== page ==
Article Type

Original Study


In rheumatoid arthritis, the build up of fibrin within the joint may be re­sponsible for some form of chronic in­flammation and joint manifestations in­cluding pannus formation and polymorph induced cartilage destruc­tion (Belch et al., 1984). An elevated plasma fibrinogen is a well recognised feature of active rheu­matoid arthritis (RA), and the pres­ence of large amount of fibrin in the synovial fluid and membrane is also well documented in this disease (Back Anderson & Gormsen, 1976). Defective fibrinolytic activity has been demonstrated in many inflamma­tory conditions such as: rheumatoid arthritis (Belch et al., 1984), systemic fupus erythema to sus (SUE) {Chu et al., 1988) and Behcet's syndrome (Guntifie, 1973). However, the exact clinical implication of defective fibrino­lytic activity in various rheumatic con­ditions is still as yet a controversy. Therefore, we have decided to study the fibrinolytic activity of the per­ipheral blood in patients with RA in re­lation to some clinical and laboratory manifestations in those patients.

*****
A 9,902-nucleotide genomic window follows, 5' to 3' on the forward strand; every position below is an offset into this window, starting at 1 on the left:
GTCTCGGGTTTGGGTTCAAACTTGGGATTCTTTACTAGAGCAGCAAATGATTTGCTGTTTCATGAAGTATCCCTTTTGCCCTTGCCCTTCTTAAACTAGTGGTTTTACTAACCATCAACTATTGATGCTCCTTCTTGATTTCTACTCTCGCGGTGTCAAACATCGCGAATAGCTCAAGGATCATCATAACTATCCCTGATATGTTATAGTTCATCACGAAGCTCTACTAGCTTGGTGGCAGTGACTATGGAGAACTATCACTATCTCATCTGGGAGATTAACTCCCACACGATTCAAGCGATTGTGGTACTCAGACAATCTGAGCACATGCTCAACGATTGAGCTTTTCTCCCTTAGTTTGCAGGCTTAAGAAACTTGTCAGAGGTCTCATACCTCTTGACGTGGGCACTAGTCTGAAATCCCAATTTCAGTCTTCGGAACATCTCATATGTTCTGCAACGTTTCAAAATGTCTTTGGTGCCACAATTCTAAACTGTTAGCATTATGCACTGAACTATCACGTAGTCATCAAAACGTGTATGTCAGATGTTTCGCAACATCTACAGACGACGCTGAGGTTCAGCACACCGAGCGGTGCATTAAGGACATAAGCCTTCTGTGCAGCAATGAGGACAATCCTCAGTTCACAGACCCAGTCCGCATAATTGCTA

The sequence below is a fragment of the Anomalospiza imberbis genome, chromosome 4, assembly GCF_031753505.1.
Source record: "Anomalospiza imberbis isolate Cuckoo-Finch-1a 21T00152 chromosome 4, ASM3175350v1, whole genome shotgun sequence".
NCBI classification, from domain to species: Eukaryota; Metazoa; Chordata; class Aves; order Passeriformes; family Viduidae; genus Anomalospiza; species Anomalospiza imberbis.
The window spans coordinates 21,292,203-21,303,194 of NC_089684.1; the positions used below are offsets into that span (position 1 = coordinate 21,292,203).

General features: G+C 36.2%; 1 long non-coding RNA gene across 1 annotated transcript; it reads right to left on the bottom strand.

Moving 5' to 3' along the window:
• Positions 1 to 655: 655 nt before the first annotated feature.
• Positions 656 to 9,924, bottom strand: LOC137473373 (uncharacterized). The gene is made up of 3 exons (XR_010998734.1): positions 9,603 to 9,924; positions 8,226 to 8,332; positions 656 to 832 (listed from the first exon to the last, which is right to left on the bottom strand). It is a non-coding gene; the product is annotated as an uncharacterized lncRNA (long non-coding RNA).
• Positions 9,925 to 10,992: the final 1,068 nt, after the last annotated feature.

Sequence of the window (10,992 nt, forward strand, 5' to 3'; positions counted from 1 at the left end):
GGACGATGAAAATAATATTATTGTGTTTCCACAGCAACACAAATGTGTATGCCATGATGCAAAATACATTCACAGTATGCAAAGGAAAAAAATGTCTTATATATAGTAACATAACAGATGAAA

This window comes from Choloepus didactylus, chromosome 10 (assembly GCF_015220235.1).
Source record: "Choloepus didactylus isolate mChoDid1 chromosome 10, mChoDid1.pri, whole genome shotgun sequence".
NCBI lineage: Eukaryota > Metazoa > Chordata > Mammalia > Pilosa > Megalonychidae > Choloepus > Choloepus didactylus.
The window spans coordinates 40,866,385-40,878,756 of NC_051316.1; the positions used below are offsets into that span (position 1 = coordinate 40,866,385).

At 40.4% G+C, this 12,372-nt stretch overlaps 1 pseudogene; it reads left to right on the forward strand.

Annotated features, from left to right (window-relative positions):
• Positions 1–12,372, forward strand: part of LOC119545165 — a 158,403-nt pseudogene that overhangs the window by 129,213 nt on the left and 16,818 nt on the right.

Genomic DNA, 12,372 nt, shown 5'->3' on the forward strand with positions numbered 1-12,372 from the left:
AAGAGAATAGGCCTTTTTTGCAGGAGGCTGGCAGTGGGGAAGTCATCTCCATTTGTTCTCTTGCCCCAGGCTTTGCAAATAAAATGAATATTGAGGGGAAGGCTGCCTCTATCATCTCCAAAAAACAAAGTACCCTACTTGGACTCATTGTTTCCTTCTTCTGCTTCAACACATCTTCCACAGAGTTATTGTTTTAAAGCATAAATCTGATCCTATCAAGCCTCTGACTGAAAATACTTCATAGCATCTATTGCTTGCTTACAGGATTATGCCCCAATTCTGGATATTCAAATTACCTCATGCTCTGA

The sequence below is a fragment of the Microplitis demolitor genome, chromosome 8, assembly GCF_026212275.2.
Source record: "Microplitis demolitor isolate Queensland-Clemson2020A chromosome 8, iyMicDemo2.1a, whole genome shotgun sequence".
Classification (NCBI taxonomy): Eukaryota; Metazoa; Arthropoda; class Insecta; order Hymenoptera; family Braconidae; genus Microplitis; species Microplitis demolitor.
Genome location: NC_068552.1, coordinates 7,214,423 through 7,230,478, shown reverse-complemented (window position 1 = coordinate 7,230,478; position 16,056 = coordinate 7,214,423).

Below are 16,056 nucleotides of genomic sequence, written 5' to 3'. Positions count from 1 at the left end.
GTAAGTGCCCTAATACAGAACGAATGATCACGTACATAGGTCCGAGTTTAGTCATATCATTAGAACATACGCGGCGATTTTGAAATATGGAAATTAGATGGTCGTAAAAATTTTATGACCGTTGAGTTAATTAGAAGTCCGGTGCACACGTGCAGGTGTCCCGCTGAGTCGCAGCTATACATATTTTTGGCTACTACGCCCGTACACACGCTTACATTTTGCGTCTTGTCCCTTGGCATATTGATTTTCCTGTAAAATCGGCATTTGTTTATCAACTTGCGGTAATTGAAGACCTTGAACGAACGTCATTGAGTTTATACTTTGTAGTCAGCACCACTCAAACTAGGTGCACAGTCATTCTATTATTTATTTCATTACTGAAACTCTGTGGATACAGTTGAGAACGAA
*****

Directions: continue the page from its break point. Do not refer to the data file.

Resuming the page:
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Creative Commons Attribution 4.0 International License
This work is licensed under a Creative Commons Attribution 4.0 International License.